You’re setting these rules because you want your offspring to be strong, smart, capable, responsible adults. It’s not about you. Yes, you deserve their respect. But why? Because they won’t be respectful, kind adults if they can’t even respect their parents. Let them know how much you love them. Even if they act like they don’t believe it, it will sink in.
If you’ve read my book you know that I’m very much a fan of letting kids make a lot of their own decisions. BUT… every once in a while, they come up with such a boneheaded idea, I’ve had to but the kybosh on it. My kids are not used to this and they push back. On these occasions I’ve resorted to invoking a higher power, as in: “If I let you do this stupid, God is going to take away my Mommy Union Card.” I know it’s a crazy thing to say but it makes your child understand that you are not making stuff up, that no parenting decision is random, although it may seem that way on the surface. Each decision is part of a bigger picture… the cultivating of their character and sense of their self in the world. And frankly, you (as their mom) are still the keeper of their physical safety.)
On other occasions, when the stakes are low, I let them do stupid things. I go on record as saying I think it’s stupid. There’s nothing more gratifying that having your child say those three magic words: You were right. But you don’t gloat. You hug them and tell them you love them and that you, as an adult, also make stupid mistakes. And you remind them that we’re all in this together. To borrow a phrase from the 60’s. Make love, not war.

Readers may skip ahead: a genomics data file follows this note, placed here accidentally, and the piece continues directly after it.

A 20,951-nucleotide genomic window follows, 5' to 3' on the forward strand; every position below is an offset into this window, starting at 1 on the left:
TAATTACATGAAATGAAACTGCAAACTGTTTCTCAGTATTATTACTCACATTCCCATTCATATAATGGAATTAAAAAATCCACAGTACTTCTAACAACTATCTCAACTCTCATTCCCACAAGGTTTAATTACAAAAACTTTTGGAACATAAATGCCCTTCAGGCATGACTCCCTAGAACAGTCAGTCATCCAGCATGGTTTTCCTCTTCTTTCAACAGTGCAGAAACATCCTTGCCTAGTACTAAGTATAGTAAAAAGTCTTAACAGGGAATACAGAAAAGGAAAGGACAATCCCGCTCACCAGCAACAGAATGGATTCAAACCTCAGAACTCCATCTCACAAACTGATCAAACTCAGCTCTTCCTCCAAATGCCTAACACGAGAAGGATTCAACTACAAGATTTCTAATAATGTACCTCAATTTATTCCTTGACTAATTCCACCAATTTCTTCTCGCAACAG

Author Bio: Dena Higley is author of Momaholic: Crazy Confessions of a Helicopter Parent and a recovering helicopter mom. An Emmy award-winning writer, she has been the head writer for Days of Our Lives and One Life to Live and is a playwright in Glendale, CA. She blogs at Moms Kids Love.
Editor’s Note: I love Dena’s approach, and think her ideas are fabulous. Teaching self-sufficiency is not the easy route, but it’s probably the safest way to getting these kids to fly the nest safely and responsibly one day. How about you? Are you a helicopter mom? Are you aware of hovering, or does it take you by surprise? How do your kids react when you hover vs. keeping your distance? Add a comment to this post!